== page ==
How Biases, Prejudices and Ignorance can Quietly Undermine Innovation

The missing ingredient of innovation may lie in the human ability (or lack thereof) to see the world from someone else's perspective and take action on the insights that this ability can reveal.

Many innovation articles and blogs are currently discussing the elements required to help make an organization more creative and dynamic, how to create higher value for customers, even how to develop new business models to transform markets. Executives seem to be looking for some “secret sauce” that will make the discovery-analysis-creation-launch process somehow easier.

Reading the various views on innovation may also bring one to the conclusion that, at least in the U.S. anyway, something seems to be missing within innovation efforts. Upon reflection, the missing ingredient may lie in the human ability (or lack thereof) to see the world from someone else’s perspective and take action on the insights that this ability can reveal.

What is needed in achieving the holy grail of “insights” is enlightenment. Specifically, it is an imperative for anyone seeking to create something new for the benefit of another person to first free oneself of biases, prejudices, and ignorance.

Many new product or service launches fail to achieve the level of success envisioned in a business plan. Much time and effort is placed into creating products and services that customers are supposed to want, need, and desire. These new creations go to market and bomb, and no one seems to know why.

Possibly the reason for these failures is that the research conducted at the very beginning of the effort was flawed by the very people conducting the research. Was the research simply being conducted to prove previously held beliefs? Was the research conducted to support a senior manager’s previous intuition?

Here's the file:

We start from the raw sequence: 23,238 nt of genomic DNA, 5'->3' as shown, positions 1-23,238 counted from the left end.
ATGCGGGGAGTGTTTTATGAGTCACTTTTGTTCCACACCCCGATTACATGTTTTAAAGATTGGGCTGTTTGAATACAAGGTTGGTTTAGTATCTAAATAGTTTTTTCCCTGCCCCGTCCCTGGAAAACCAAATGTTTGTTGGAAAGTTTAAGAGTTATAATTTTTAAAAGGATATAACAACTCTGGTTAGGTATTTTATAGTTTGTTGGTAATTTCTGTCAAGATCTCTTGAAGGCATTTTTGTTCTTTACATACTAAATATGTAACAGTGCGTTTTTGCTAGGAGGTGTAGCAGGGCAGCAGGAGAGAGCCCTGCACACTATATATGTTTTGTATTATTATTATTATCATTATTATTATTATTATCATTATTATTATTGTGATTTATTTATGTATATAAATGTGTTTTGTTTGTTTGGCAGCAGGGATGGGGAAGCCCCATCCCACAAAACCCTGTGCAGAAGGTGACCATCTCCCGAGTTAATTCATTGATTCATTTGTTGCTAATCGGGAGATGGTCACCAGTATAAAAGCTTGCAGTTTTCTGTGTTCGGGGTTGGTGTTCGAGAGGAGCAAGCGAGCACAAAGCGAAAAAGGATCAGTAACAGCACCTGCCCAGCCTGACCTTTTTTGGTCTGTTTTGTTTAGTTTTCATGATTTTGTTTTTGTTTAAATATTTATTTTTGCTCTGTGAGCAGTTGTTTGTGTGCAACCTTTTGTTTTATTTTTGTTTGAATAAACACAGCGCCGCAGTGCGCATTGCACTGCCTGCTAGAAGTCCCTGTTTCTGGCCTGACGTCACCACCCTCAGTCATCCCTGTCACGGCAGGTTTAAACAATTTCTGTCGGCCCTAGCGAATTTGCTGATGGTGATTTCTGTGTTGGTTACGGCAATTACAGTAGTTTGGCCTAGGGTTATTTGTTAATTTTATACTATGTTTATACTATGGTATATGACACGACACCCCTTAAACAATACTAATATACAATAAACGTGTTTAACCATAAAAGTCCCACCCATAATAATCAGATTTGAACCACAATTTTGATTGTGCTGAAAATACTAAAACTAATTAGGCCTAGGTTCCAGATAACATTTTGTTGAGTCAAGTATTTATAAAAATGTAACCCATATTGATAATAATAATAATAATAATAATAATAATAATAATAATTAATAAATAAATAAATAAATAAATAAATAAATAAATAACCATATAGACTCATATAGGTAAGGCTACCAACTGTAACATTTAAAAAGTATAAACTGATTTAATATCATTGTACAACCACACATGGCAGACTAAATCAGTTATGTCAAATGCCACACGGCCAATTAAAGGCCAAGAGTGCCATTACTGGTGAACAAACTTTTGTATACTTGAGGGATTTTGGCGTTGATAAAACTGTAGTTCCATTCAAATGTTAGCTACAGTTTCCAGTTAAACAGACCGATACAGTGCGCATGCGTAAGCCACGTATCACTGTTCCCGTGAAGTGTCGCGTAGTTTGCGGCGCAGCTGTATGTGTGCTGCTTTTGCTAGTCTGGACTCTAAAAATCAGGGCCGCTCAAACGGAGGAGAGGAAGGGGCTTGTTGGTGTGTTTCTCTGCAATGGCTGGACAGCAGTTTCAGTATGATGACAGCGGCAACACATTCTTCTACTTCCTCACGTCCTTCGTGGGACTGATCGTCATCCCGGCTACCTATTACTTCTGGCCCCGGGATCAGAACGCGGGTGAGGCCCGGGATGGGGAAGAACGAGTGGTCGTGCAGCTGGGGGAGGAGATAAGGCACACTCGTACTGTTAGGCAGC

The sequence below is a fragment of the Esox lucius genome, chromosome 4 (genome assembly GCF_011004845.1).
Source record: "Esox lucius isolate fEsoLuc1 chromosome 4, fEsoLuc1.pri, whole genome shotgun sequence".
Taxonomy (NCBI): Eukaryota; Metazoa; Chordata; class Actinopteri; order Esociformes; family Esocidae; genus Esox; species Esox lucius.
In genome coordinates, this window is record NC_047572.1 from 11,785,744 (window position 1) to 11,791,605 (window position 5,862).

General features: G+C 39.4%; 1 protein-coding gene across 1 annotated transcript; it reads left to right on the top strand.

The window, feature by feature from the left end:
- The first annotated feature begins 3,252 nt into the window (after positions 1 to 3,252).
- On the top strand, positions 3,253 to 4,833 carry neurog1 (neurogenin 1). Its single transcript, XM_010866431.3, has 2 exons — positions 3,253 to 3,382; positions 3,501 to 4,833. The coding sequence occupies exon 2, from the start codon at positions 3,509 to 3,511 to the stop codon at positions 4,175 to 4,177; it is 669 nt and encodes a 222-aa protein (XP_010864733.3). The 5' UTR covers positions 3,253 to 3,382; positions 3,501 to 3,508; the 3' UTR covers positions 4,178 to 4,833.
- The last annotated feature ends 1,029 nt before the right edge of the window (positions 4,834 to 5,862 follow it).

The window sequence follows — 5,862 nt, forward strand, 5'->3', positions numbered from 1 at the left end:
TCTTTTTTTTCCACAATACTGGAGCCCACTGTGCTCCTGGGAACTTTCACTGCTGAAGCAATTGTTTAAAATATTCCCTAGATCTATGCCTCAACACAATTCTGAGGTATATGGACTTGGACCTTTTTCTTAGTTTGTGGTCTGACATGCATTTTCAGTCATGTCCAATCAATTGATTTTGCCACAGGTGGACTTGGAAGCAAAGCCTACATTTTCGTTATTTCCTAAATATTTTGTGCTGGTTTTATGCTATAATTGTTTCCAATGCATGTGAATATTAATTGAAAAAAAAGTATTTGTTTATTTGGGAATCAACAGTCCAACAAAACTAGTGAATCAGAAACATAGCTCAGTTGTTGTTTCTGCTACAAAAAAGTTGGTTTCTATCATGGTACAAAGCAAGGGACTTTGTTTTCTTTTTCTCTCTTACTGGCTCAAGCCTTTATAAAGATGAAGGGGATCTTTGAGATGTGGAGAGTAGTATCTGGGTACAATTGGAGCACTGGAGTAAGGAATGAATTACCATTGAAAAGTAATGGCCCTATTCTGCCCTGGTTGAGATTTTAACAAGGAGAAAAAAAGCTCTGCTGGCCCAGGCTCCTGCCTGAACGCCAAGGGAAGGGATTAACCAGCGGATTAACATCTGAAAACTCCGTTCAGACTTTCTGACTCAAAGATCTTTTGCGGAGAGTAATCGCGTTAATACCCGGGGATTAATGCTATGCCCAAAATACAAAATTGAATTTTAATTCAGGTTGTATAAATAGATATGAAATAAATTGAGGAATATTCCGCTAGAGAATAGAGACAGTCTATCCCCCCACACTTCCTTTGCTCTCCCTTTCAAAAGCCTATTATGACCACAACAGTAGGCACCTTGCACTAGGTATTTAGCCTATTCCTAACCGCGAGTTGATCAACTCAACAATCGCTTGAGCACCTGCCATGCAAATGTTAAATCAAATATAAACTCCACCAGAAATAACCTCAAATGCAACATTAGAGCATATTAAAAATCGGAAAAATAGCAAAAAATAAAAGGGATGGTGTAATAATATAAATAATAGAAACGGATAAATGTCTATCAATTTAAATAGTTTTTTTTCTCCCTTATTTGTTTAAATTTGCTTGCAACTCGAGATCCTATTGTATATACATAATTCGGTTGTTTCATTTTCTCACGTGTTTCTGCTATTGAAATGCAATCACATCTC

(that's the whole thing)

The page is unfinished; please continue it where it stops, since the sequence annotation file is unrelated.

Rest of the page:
The research team must be able to erase their existing assumptions and let the research actually expose what customers are doing and feeling, and not just saying. Research efforts are not a competition among the researchers to prove who is smarter or more clever. It is an effort to uncover what is truly existing in a customer’s world. If the research effort and subsequent analysis activities are stifled by the hubris of team members the research will probably not be very effective.

Effective research requires the team to eliminate its racial, gender, cultural, social, language, and geographic biases – no matter what they are – in order to determine what is actually occurring inside a specific customer world.

Enlightened research and analysis allows a person to embed themselves in the world of the subject. The colors, sensations, emotions, etc. that the subject of the research is feeling must not be clouded by the preconceived notions of the researcher or analyst. Enlightened research allows for deep, contextual awareness.

What is then discovered are the true emotional, physical, social, cultural and cognitive drivers of a set of people, and these drivers are incredibly useful for uncovering new areas of business and social opportunity.

The message here is to stop trying to fit your customers into preconceived boxes and become more observant by removing existing biases from the process. Solution development will arrive but understanding your customers better as humans is the first step and the ultimate measure of business success.

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